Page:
How to Enhance Your Brain
Can we become more intelligent? Can we deliberately help our brain develop quicker if we adhere to certain principles? Is our brain structure changeable? Three decades ago, leading scientists would have answered ‘no’ to those questions. During the last decades however, research on neurology experienced a bit of a shake. Researchers found that our brain is indeed plastic, that is ‘changeable’. They call this phenomenon ‘neuroplasticity’ and have invested a lot of time, brain power and money into discovering its workings and underlying ground rules.
For example, when researchers blindfolded people, they noticed a sudden increase in people’s ability to hear. Moreover, people’s ‘echolocation’ increased, which is the ability to get a feeling for one’s environment from echoes. For a long time, researchers could not make sense of these phenomena. Today, we know that our visual cortex, i.e. the area in the brain responsible for seeing, entirely transforms — partly adopting functions of the auditory cortex, i.e. the area in the brain responsible for hearing. This is an outstanding finding. For ages, researchers believed that the brain structure, once fixed, is not malleable at all. However, the opposite is true. Our brain changes quickly — in the example above already within 5 days. 
The proposed explanation is as interesting as the findings. It is posited that some kind of Darwinism drives our brain. Internal competition leads to the specification of certain brain areas on certain functions, such as hearing, tasting or seeing. This mechanism leads to the auditory cortex ultimately being the area in the brain that is responsible for hearing. The auditory cortex is hence best in hearing, as it is ‘trained’ on that specific task. However, any area in the brain can do anything — just not as efficiently. That means, the visual cortex can hear, the auditory cortex can feel, and so on. Thus, when you are suddenly refrained from receiving any sensory visual input, your visual cortex is no longer needed and starts taking on other functions, which it can perform, but just not as efficiently as seeing.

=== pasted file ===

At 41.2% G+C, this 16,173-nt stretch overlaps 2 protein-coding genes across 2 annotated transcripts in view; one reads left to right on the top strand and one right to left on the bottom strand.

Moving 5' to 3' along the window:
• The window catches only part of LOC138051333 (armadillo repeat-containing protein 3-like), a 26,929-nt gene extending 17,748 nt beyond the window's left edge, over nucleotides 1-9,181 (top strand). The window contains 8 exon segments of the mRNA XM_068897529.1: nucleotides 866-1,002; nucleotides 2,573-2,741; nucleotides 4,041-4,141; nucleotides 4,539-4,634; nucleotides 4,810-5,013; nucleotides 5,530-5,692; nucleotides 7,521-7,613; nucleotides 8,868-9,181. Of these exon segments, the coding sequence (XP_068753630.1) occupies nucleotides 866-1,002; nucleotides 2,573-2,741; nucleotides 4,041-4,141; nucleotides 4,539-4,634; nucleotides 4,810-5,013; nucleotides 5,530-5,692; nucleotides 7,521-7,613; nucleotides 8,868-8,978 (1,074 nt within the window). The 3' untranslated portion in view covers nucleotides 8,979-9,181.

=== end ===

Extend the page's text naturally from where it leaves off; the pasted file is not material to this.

Those findings have incredible implications for us, personally. First of all, the mere fact that our brain is malleable and able to perform almost any change is promising and gives us hope. Secondly, as research around those topics cumulates, it is increasingly clear which behaviour drives positive development of the brain. For instance, researchers connected a nerve-growth factor in our brain called BDNF to brain development. It functions like a fertiliser to our brain as it fosters the speed in which our brain builds neurons and helps those survive longer. BDNF is active in the hippocampus, which is an area in our brain responsible for our memory, and thus helps us prevent neurodegenerative diseases such as Alzheimer’s and Parkinson’s. Moreover, it increases higher order thinking and memory in general.